When Southampton car dealer Mike Harris took an unwell Peugeot 205 GTI in as his very first part-exchange back in 2005 he knew it had potential. But little did he realise that this car – in many ways his first taste of business success – would play a vital part in his own motorsport career.
With a knackered gearbox and plenty of hard miles under its belt, the Pug had clearly seen better days, and Harris gave over just £50 to get his name on the V5. His own motorsport ambitions then intervened as the unloved pug, a car that was destined for the scrapheap, was turned into a track car project.
A few track sessions saw the original 8v lump switched out in favour of a 16v unit from a 306 GTI6. This engine used a stock bottom end, which itself had clocked 126,000 miles. Elsewhere it wasn’t so standard, breathing through Jenvey throttle bodies and a port polished head complete with uprated camshafts. An Ashley exhaust and Omex management completed its spec. Four years back, the engine made 210hp on a dyno – impressively, it’s still going strong without a single rebuild – sadly, something that can no longer be said for the red Peugeot.
More time on track convinced Harris that racing was his next move, and soon enough the Pug was uprated in order to compete in Class F of the Castle Combe GT Championship. A hugely successful debut into the championship means that Harris has already secured a class win, and currently just five points and one remaining round sits between him and an overall second place in the series. It’s an amazing feat for what has to be the most underpowered car in the competition.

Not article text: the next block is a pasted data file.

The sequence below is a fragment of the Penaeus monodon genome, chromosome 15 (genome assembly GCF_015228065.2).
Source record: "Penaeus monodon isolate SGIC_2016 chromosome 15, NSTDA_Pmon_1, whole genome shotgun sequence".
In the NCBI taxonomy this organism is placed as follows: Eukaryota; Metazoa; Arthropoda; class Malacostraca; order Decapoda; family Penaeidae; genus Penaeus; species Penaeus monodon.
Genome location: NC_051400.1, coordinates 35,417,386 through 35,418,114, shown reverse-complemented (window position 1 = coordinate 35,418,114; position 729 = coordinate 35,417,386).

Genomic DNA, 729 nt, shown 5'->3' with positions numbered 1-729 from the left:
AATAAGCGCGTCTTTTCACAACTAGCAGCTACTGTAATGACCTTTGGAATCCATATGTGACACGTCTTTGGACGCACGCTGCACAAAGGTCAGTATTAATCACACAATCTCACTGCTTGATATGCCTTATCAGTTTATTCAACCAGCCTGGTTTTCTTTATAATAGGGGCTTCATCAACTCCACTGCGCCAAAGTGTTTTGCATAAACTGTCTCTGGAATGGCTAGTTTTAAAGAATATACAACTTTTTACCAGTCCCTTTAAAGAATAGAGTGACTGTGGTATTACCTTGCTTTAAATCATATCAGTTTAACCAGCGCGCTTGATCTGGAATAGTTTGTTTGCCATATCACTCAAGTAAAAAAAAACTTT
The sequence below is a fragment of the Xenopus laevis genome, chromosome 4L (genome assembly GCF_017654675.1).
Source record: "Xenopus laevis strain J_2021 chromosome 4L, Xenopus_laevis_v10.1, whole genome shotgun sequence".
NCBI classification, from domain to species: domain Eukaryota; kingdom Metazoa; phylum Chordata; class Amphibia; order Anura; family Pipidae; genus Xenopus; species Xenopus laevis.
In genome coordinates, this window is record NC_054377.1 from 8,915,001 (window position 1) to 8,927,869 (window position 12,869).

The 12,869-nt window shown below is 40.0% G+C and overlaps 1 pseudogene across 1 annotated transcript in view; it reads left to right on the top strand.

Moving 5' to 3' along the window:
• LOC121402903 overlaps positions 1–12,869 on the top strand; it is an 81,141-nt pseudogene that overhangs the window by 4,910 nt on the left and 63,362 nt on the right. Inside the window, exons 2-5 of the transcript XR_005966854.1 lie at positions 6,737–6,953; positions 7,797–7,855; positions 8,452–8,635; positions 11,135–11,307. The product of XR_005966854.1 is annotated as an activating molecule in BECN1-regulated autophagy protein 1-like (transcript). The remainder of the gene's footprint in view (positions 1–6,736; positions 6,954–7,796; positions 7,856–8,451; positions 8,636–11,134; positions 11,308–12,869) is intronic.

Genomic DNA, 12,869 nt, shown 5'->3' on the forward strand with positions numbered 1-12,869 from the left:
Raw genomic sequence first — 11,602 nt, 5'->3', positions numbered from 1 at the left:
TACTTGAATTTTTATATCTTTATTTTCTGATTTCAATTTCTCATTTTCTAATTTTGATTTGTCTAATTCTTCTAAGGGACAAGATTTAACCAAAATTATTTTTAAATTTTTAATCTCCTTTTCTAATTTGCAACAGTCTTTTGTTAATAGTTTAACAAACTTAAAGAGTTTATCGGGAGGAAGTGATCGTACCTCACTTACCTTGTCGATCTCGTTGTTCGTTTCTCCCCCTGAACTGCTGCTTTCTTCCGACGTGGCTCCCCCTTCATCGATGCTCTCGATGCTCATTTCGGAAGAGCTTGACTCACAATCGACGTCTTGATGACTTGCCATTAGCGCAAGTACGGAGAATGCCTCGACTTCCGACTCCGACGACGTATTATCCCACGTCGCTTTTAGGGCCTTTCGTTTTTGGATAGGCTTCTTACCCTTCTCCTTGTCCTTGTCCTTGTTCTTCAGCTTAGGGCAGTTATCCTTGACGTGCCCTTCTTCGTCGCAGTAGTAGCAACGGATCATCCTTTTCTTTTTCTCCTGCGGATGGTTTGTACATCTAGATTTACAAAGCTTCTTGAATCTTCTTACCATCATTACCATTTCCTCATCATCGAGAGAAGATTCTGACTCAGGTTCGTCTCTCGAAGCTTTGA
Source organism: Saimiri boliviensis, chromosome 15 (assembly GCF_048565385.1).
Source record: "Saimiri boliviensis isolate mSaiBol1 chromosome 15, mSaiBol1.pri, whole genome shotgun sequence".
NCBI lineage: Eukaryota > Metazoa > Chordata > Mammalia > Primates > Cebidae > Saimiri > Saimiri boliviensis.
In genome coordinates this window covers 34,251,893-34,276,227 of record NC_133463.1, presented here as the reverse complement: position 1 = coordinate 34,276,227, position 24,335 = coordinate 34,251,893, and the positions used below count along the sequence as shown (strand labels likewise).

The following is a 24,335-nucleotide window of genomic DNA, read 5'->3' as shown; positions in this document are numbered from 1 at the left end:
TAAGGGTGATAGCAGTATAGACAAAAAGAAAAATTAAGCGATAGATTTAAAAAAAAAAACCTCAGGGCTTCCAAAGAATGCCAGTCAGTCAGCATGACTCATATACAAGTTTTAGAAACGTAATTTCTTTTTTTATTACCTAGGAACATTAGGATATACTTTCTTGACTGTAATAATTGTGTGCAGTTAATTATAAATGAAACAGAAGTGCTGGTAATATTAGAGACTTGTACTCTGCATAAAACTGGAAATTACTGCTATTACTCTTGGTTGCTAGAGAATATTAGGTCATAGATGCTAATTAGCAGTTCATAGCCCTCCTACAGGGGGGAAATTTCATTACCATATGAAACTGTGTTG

Sadly, the car that started it all won’t be the one that Harris crosses the line with in his next race. After entering a Welsh Saloons event at Castle Combe in July, Harris’ 205 was taken out by another competitor at Combe’s notorious quarry corner, the resulting crash sent the 205 backwards into the barriers at around 80mph. The impact tore the driver’s seat from the car’s floorpan and left Harris with blurred vision for the next 24 hours although, thankfully, he was otherwise without injury.
In a strange twist of fate, a spectator that had watched Harris’ 205 on track that day – but didn’t witness his accident – got in touch. His message read that he’d purchased a 205 GTI race car several years ago and, due to family commitments, no longer had the time to do it justice. After several years of inactivity, the previously successful race car was now up for sale and Harris was offered first refusal.
The offer was too good to refuse and before long the new car was painted and prepped for a shakedown at Thruxton. It wasn’t all plain sailing though, as the 8v engine tuned to Group A spec by Touring Car champion Richard Longman soon put a leg out of bed – smashing a piston straight through the side of its block.
Supportive friends and family came to the rescue and the 16v engine from Harris’ totaled 205 was quickly placed into the new car. The spirit of the old car certainly hadn’t died and it all came together in the penultimate round of the championship as Harris secured his class win. Regardless of what happens in the final round of the Championship, Harris is certain to conclude a successful year of racing. For any locals to Castle Combe or anyone who’d like to see Mike Harris doing what he does best, the final round of the GT Championship takes place on Saturday October 8th.